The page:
by Beth Oldham
Cultural upheaval in the early 70’s.
A gang prevention team.
A failed runaway shelter.
A 20-year-old psychology student with a family history of activism.
What do these all have in common?
If you guessed “Debby Shore,” you’re correct. If you guessed “the founding of Sasha Bruce Youthwork,” you win bonus points!
With the official incorporation of Sasha Bruce occurring in October 1974, the agency has now entered its 48th year of service to the District of Columbia. Almost half a century of youth- and family-focused services seeking to end homelessness through emergency shelter, transitional housing, permanent housing and supportive services, and prevention.
Through its 19 residential programs, comprehensive life skills and workforce and education activities, Sasha Bruce is a leader in the District’s strategies to address youth homelessness. But it hasn’t always been so.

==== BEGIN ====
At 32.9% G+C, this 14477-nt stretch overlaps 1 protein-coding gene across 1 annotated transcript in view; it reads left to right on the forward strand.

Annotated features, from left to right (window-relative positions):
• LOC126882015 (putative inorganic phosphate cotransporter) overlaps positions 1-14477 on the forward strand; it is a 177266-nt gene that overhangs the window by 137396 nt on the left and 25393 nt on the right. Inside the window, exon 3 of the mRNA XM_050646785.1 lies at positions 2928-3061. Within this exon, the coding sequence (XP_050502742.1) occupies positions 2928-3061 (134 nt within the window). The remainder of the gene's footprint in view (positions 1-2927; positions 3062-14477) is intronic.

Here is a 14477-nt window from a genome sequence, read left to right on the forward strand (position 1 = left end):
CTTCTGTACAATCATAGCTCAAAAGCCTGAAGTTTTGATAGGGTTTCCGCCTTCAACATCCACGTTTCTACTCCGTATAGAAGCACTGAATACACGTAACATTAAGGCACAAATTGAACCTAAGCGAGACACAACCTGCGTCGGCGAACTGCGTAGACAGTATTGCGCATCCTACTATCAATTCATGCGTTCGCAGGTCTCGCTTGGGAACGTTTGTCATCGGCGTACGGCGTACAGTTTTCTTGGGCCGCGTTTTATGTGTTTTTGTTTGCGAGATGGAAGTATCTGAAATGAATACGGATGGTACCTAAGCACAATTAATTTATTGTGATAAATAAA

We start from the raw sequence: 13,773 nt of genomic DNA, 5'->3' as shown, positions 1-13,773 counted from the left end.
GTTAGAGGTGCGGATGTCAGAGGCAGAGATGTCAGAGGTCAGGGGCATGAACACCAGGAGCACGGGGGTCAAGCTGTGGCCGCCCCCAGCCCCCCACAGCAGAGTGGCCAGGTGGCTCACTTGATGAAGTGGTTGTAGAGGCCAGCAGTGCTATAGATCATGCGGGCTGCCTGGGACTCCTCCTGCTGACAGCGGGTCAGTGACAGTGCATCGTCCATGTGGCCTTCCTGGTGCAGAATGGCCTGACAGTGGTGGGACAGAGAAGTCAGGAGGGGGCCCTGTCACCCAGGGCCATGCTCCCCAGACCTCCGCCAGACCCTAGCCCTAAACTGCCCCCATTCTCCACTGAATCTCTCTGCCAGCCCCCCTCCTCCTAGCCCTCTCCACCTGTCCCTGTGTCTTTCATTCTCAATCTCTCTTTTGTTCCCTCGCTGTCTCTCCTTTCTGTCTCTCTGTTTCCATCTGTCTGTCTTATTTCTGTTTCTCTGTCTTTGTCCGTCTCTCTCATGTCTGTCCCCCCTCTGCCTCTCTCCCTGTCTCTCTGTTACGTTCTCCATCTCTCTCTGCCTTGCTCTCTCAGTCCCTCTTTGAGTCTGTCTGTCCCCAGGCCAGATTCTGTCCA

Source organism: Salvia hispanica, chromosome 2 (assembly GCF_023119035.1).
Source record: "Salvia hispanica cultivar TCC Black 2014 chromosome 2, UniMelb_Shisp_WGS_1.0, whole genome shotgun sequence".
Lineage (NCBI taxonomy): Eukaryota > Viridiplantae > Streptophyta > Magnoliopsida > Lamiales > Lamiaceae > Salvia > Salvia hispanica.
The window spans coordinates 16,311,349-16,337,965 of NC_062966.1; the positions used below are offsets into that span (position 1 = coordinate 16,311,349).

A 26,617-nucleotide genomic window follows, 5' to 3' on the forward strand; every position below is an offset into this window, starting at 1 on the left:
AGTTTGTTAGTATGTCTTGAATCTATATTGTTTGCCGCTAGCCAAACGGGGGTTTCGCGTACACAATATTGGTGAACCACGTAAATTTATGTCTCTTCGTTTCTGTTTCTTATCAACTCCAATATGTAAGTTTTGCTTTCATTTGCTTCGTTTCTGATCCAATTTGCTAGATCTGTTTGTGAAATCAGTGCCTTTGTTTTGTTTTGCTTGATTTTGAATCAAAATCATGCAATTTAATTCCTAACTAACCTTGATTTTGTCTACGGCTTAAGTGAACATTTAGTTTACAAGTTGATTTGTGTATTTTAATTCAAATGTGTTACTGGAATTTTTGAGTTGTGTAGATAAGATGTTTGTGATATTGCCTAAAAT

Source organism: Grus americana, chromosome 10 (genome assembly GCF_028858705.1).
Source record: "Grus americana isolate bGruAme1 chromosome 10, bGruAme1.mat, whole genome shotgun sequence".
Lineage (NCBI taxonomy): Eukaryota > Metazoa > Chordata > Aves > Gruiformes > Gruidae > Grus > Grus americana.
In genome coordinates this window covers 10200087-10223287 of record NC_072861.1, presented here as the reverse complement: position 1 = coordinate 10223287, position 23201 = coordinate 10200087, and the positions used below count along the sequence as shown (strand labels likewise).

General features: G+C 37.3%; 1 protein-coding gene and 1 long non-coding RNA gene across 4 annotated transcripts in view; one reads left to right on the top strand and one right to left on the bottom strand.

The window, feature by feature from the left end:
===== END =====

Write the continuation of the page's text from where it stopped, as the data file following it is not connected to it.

In 1970, Debby Shore, a student recently arrived in Washington, DC to participate in a semester long program through Antioch College, began counseling runaways on the streets of NW Washington. She found a tremendous amount of passion and capacity there.
“Thousands of young people were leaving home,” Shore remembered.
“Anti-war protests were happening throughout the nation, and young people and families were embroiled in conflict over differences in perspectives. Youth from across the country were gravitating to Dupont Circle and Georgetown. I remember one young man who’d been rejected by his family for coming out as gay. He was a devoted, classically trained pianist whose mother set his piano outside on the patio in the rain. It warped, and he left home.”